October 2001 TOPS Newsletter
News For Everyone
TOPS 2002 WorkshopTOPS 2002 applications are now available on the TOPS Web site. The application deadline is Tuesday, January 15, 2002. Please note that for returning teachers we have added a shortened application form.
We really encourage everyone to submit applications via the TOPS Web site. If anyone needs help doing this, please contact Bev.
We are currently printing color brochures describing TOPS 2002 and will mail them to you as soon as they are printed.
IfA Open HouseComet making, cratering, mirror grinding, bottle rockets, and a TOPS information table were enjoyed by hundreds of visitors to the IfA open house on Oct. 6. Thank you to Alyce Ikeoka, Carla Brooks, Jean Hamai, Victor Kim, Tom Chun and students, Sophia Hu and students, Clyde Kobashigawa and students, Steve Ching and students, Nicholas Bradley, Gerbs Bauer, Mike Connelley, Jana Pittichova, and George Bendo for helping with these activities and making them such a success. Other highlights of the day included lab tours, a planetarium show, Ask an Astronomer (wearing the requisite wizard hat), and public lectures, including one by Bev on archaeoastronomy.
Student Volunteers Still NeededStudents, do you have school requirements for community service? TOPS is in need of volunteer assistance, and we would love to work with you. We have a variety of projects from which to choose.
News for TOPS 2001 Participants
TOPS 2001 Photo CD Roms AvailableWe are producing the TOPS 2001 photo CD roms with all the digital pictures taken by TOPS, and by Tom Chun (and others who gave pictures to Tom). The CD comes with an excel spreadsheet itemizing the TOPS pictures by session, topic and people. We will shortly put the best of these images online. These will be sent to all 2001 participants.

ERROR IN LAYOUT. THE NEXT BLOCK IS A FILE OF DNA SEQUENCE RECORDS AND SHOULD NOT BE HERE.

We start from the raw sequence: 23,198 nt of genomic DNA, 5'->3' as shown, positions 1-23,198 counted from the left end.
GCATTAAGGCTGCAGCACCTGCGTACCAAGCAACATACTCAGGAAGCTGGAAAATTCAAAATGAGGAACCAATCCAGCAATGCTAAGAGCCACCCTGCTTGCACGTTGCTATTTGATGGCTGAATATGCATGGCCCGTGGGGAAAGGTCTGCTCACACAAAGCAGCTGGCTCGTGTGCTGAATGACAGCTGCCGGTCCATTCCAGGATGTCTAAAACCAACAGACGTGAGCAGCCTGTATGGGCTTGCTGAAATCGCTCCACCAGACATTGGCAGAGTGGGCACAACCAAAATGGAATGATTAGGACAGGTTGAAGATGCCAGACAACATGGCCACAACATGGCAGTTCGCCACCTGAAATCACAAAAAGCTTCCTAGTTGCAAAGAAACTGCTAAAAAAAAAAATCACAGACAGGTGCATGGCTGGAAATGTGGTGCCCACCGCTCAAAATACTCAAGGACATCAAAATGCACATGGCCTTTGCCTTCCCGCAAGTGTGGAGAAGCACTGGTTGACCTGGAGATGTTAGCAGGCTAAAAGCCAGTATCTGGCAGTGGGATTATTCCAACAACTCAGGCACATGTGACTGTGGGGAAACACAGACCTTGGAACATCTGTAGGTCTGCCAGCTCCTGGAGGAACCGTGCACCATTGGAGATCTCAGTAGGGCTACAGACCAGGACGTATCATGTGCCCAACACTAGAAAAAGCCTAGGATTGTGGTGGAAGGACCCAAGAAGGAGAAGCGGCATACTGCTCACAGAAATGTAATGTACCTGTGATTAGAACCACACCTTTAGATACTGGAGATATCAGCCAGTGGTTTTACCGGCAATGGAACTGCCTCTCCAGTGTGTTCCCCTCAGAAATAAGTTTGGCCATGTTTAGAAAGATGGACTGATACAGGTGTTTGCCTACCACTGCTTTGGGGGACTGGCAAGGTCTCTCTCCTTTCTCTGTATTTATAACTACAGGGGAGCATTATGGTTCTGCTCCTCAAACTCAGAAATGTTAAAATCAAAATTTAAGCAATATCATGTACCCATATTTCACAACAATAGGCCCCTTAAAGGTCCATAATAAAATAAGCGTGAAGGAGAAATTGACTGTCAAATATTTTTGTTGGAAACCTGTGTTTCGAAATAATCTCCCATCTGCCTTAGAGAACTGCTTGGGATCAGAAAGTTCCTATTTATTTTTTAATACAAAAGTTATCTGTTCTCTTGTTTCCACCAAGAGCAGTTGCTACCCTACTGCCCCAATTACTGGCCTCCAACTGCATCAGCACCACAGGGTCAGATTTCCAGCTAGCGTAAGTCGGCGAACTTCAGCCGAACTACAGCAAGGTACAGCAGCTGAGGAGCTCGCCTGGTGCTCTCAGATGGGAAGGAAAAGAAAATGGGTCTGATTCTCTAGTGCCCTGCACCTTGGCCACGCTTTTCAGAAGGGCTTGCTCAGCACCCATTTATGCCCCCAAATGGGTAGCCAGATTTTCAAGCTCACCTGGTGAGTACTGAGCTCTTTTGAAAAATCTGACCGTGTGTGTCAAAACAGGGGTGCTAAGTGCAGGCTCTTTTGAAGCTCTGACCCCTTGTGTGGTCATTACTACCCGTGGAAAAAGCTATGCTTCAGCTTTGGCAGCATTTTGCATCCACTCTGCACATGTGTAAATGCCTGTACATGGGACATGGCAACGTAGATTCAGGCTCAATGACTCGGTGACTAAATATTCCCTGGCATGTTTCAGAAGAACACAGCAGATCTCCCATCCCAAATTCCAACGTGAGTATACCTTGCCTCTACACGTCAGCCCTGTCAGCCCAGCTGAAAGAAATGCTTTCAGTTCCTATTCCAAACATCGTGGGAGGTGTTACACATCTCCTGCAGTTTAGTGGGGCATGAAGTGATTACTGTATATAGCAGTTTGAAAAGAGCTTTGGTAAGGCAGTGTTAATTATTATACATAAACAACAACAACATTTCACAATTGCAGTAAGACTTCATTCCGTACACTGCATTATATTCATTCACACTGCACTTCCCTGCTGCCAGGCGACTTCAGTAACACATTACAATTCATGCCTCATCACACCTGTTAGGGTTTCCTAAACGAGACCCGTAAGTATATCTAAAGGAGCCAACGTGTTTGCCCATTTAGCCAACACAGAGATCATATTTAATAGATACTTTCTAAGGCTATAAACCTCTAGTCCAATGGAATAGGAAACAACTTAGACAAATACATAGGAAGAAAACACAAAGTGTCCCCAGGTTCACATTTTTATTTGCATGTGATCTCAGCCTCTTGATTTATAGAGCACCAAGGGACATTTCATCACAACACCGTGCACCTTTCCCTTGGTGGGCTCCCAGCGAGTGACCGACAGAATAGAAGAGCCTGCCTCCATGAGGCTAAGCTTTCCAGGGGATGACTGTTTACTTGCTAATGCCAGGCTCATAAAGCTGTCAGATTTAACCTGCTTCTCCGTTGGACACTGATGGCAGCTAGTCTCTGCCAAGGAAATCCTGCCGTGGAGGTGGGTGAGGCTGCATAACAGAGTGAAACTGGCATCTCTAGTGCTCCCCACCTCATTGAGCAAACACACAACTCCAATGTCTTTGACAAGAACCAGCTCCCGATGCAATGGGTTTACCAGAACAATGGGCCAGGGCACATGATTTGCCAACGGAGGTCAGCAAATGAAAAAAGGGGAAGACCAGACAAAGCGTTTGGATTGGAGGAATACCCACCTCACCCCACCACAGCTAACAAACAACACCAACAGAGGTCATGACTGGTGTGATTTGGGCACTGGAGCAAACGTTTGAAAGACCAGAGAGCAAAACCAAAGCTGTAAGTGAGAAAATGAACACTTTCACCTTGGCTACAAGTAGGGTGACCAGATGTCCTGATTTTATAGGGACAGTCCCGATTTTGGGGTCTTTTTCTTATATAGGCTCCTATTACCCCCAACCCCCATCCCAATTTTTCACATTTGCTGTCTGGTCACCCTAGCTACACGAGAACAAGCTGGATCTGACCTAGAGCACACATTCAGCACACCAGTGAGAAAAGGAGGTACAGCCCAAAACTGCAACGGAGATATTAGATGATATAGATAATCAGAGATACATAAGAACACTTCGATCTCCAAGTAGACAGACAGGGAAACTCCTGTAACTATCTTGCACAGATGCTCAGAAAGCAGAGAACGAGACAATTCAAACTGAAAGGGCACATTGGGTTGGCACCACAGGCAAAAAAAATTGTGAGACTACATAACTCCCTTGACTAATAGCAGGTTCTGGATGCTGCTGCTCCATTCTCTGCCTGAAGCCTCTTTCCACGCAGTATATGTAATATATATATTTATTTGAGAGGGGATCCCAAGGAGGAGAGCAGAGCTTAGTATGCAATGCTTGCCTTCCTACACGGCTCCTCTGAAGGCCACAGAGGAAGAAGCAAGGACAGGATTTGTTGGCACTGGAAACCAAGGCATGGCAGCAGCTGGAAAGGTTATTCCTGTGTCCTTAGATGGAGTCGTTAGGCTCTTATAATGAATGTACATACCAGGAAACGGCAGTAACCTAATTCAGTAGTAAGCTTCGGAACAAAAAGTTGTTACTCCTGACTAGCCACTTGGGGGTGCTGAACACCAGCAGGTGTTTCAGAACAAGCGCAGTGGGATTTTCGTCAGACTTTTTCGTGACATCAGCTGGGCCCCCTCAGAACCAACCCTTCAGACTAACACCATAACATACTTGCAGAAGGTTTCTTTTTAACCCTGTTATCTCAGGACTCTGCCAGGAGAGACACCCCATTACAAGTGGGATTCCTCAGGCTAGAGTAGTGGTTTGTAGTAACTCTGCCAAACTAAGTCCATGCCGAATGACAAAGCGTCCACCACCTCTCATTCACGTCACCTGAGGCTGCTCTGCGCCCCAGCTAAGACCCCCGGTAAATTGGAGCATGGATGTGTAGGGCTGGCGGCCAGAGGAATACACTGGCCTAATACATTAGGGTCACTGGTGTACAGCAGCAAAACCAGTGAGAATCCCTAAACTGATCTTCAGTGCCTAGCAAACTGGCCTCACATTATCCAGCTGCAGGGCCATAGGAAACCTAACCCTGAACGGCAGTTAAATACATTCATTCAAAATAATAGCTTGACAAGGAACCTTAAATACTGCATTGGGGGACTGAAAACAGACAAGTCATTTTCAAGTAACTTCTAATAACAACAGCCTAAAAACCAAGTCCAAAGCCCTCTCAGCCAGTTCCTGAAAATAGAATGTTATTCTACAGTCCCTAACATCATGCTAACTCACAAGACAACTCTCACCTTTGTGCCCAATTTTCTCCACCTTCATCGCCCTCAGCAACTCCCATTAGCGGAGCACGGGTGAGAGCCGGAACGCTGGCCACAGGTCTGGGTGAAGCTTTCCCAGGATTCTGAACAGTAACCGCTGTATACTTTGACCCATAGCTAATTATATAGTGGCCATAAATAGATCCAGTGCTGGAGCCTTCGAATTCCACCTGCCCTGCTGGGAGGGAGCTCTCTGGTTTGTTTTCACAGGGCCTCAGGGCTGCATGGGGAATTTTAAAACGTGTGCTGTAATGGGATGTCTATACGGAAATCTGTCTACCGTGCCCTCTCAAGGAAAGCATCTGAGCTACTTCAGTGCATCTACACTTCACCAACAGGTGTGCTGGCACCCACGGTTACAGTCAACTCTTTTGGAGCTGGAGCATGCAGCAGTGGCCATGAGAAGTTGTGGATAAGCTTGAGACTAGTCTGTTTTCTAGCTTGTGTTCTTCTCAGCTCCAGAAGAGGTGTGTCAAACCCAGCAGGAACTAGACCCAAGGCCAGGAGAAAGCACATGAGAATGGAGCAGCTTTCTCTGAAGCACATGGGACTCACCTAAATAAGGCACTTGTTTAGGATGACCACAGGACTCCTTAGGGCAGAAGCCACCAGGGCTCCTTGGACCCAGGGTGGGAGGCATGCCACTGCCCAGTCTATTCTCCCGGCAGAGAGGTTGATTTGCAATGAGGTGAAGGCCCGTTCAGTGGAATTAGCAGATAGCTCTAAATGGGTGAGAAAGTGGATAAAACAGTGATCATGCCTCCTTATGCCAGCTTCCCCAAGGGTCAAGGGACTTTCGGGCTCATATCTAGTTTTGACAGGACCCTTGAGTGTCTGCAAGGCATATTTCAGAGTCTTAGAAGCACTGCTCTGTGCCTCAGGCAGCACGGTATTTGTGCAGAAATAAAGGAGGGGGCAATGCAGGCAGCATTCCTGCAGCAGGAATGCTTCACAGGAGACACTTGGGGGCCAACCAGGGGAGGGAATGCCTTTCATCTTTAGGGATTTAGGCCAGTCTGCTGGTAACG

AAVSO Star ChartsWe will also be sending a CD rom with the AAVSO star charts to TOPS 2001 teachers, and any students who request the CD rom for purposes of doing science fair projects.
Support for Follow-Up ActivitiesTeachers in Hawaii: TOPS can probably pay your airfare for you to do workshops on other islands. Please remember that we have paperwork to do to get coupons, and then we need to mail the coupons to you, so please contact Bev as soon as possible with your airfare requests. Unfortunately, TOPS has no budget to help you with supplies, but we might know where you can borrow equipment and other supplies. We are mailing CDs with workshop photos and Deep Impact information to all 2001 teachers as soon as we can finish them.
Team WorkshopsSophia Hu, Alyce Ikeoka, Clyde Kobashigawa, and Victor Kim have formed a workshop team to present TOPS workshops. Sophia says, "This is a GOOD TEAM! Now, if any school needs a TOPS workshop, we can go as a TEAM, right???". The team presented highly rated workshops at HSTA and HaSTA conferences on Oct.15 and 20. Topics included hands-on activities, research projects, AAVSO curriculum in the biology classroom, and math and science standards. Nick Bradley joined the team to present the students' component. Kathy Chock made a NASA/Mars presentation at HaSTA with moral and administrative support from the team.
Science Highlights and Resources
Hawaiian Astronomical Society OpportunitiesThe Hawaiian Astronomical Society sponsors monthly star parties on Oahu at Dillingham Airfield and Kahala Community Park. See their Web site, http://www.hawastsoc.org, for observing opportunities and other astronomy information.